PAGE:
Threads, events and the GUI

I am a bit confused about how GUI can be used in multi-threaded applications.

I hear there is a thing called the UI thread. Which I assume is my main executing thread at the startup of the application.

I also hear (though I am not 100% on this) that doing UI stuff on other (non UI) threads is a very bad idea.

So, if I create a separate thread and I want to call MyForm myForm = new MyForm(); myForm.ShowDialog(); in it, what changes do I need to make for that to be "safe"?

Also, I have had some people tell me that events are spun out on a different thread. (Though I am not sure I believe this.) If they are, then I am confused. I can open a dialog (ie myForm.ShowDialog() in an event and nothing truly horrible happens. (Maybe this depends on if the event delegate was called with Invoke or BeginInvoke?)

Answers


Here are a few bits of info that may help you out. What you're saying about working with UI on non UI threads isn't just a bad idea, you'll get an exception. Meaning, if you create a Form in the main thread, and then spawn off a background thread to do some processing and then want to update the Form in that background thread, it'll throw an exception. In your example though, where you create the Form in a background thread, you should be OK. I'd question your design, but it won't blow up AS LONG AS YOU ONLY TOUCH THE UI IN THAT SAME THREAD.

As for events, events handlers are executed on the same thread they were raised on. Meaning, if you have a Form on one thread that spawns off some work on another thread that raises events, but before doing so, you hook into this event on the Form thread, you need to be careful not to touch the UI directly in the event handlers, because those event handlers are being called on the background thread.

Finally, the way to correctly manipulate the UI from a background thread, is by calling Invoke and passing in a delegate that does the UI work you want. HTH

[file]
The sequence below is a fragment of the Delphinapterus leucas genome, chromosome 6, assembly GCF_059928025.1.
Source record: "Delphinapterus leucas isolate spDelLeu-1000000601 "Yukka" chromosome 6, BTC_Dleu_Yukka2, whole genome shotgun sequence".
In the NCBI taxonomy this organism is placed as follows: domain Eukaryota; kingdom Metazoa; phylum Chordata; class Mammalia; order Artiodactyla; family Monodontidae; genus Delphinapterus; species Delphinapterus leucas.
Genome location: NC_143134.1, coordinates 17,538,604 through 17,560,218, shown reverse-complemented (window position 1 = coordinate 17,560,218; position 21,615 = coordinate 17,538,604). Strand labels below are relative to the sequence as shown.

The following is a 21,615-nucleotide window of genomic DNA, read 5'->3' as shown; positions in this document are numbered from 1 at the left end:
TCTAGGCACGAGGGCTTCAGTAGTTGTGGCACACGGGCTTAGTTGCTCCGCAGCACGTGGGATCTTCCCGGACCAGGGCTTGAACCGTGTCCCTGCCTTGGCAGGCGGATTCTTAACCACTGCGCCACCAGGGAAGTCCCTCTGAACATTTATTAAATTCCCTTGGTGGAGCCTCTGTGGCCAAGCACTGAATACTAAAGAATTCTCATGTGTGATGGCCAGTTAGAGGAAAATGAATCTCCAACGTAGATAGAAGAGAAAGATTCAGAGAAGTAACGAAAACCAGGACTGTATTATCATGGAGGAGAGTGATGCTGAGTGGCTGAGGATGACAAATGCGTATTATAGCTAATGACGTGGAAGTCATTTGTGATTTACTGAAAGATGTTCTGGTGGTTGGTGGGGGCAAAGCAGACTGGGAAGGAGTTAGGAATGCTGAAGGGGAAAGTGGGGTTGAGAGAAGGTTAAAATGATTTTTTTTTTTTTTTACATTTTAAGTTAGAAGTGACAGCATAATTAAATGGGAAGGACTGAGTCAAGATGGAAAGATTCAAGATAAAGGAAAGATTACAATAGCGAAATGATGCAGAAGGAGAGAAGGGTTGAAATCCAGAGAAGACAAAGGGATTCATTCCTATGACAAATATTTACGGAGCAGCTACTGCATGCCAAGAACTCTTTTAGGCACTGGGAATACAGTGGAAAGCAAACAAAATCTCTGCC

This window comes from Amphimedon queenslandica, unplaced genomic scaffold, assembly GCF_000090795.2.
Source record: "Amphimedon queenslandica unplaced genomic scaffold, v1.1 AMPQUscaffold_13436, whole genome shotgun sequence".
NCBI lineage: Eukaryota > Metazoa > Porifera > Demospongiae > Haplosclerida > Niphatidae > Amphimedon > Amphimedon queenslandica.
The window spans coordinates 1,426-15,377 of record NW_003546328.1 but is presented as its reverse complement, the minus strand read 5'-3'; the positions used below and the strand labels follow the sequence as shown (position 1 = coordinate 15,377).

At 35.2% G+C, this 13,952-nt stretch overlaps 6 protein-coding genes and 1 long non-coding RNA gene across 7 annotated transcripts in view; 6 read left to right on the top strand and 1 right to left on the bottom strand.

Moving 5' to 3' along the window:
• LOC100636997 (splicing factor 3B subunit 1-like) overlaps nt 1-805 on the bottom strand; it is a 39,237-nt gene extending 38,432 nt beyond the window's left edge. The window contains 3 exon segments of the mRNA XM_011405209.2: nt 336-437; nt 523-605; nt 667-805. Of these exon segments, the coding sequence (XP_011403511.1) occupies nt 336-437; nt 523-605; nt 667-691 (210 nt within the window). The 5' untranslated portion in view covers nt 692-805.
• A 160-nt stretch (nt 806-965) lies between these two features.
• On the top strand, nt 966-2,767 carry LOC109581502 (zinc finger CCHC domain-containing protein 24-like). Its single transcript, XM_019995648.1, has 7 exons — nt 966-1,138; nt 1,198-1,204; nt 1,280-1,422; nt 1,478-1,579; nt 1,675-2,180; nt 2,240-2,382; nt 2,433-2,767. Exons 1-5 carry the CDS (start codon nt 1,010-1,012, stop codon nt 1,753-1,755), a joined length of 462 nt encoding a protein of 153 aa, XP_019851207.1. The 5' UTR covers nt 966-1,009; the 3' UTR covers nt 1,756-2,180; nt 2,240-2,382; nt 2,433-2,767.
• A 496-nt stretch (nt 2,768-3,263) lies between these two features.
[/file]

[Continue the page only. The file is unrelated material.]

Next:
In WinForms you need to call UI-things on UI thread, you always can check on what thread you currents are getting InvokeRequired of UI-control.

void ApplyUiChanges()
{
   if(this.InvokeRequired)
   {
       this.Invoke(new Action(ApplyUiChanges));
       return;
   } 

   // UI stuff here...
}

In WPF techinic is alike. But instead of using InvokeRequired you should ask CheckAccess() of DispatcherObject (All UI-controls derive from it)

void ApplyUiChanges()
{
   if (!dispatcherObject.CheckAccess())
   {     
      dispatcherObject.Dispatcher.Invoke(DispatcherPriority.Send, new Action(ApplyUiChanges));
      return;
   }
   // UI stuff here...
}

Also you can take a look at Async CTP, which might be useful. But it's only CTP, not a release yet.

Another way to handle UI-thread communication is to use PostSharp. Write (or copy-paste) GuiThreadAttribute. After that, you'll be able to use such semantics:

[GuiThread]
void ApplyUiChanges()
{
   // UI stuff here...
}

From what I've experienced, "UI thread" is a misnomer. There isn't one single thread that handles all of the UI for an application. To keep things simple, it's generally a good idea to have UI on one thread, but nothing stops you from spawning another thread, and creating new controls on that thread and showing them to the user. What's important is that control properties are only changed on the thread it was created on. As mentioned by another person, you can see if you are currently on that thread by looking at the Control.InvokeRequired property.

If you are on a thread that isn't the one you want a new form to run on and you don't have the luxury of being on the context of a control that is created on the thread you want, then you'll have to get a reference to the System.Threading.SynchronizationContext of the thread you want it to be on (I usually achieve this by storing a reference of System.Threading.SynchronizationContext.Current from the main thread in a static variable, but this can only be done after at least one control has been created on the thread). This object will allow you to run a delegate on its home thread.

I had to do this once in a Windows application that also hosted a WCF service, and UI needed to be launched from the service, but I wanted it on the same thread as the rest of the UI.

HTH, Brian


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